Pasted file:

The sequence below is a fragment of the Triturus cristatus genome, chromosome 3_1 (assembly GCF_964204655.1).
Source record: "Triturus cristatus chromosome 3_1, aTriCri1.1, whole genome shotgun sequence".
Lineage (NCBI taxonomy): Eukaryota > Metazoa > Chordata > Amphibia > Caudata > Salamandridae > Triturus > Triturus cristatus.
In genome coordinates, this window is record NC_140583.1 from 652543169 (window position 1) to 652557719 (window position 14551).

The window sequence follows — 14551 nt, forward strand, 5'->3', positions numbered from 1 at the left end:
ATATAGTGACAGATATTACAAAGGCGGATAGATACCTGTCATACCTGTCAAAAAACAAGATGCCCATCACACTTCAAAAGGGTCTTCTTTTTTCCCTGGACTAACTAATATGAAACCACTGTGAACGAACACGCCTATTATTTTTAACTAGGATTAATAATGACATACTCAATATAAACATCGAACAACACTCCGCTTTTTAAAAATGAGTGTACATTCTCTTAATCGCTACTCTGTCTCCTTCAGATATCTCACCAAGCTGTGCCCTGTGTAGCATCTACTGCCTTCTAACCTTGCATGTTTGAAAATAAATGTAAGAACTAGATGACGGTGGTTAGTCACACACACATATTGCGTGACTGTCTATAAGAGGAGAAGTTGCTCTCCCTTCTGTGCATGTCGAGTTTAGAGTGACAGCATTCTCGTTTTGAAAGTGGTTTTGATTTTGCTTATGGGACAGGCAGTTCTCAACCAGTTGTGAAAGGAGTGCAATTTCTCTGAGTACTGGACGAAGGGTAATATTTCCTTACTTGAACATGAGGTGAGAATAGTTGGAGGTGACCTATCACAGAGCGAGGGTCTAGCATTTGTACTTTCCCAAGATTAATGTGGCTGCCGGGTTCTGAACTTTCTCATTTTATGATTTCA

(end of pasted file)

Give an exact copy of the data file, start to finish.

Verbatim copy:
The sequence below is a fragment of the Triturus cristatus genome, chromosome 3_1 (assembly GCF_964204655.1).
Source record: "Triturus cristatus chromosome 3_1, aTriCri1.1, whole genome shotgun sequence".
Lineage (NCBI taxonomy): Eukaryota > Metazoa > Chordata > Amphibia > Caudata > Salamandridae > Triturus > Triturus cristatus.
In genome coordinates, this window is record NC_140583.1 from 652543169 (window position 1) to 652557719 (window position 14551).

The window sequence follows — 14551 nt, forward strand, 5'->3', positions numbered from 1 at the left end:
ATATAGTGACAGATATTACAAAGGCGGATAGATACCTGTCATACCTGTCAAAAAACAAGATGCCCATCACACTTCAAAAGGGTCTTCTTTTTTCCCTGGACTAACTAATATGAAACCACTGTGAACGAACACGCCTATTATTTTTAACTAGGATTAATAATGACATACTCAATATAAACATCGAACAACACTCCGCTTTTTAAAAATGAGTGTACATTCTCTTAATCGCTACTCTGTCTCCTTCAGATATCTCACCAAGCTGTGCCCTGTGTAGCATCTACTGCCTTCTAACCTTGCATGTTTGAAAATAAATGTAAGAACTAGATGACGGTGGTTAGTCACACACACATATTGCGTGACTGTCTATAAGAGGAGAAGTTGCTCTCCCTTCTGTGCATGTCGAGTTTAGAGTGACAGCATTCTCGTTTTGAAAGTGGTTTTGATTTTGCTTATGGGACAGGCAGTTCTCAACCAGTTGTGAAAGGAGTGCAATTTCTCTGAGTACTGGACGAAGGGTAATATTTCCTTACTTGAACATGAGGTGAGAATAGTTGGAGGTGACCTATCACAGAGCGAGGGTCTAGCATTTGTACTTTCCCAAGATTAATGTGGCTGCCGGGTTCTGAACTTTCTCATTTTATGATTTCA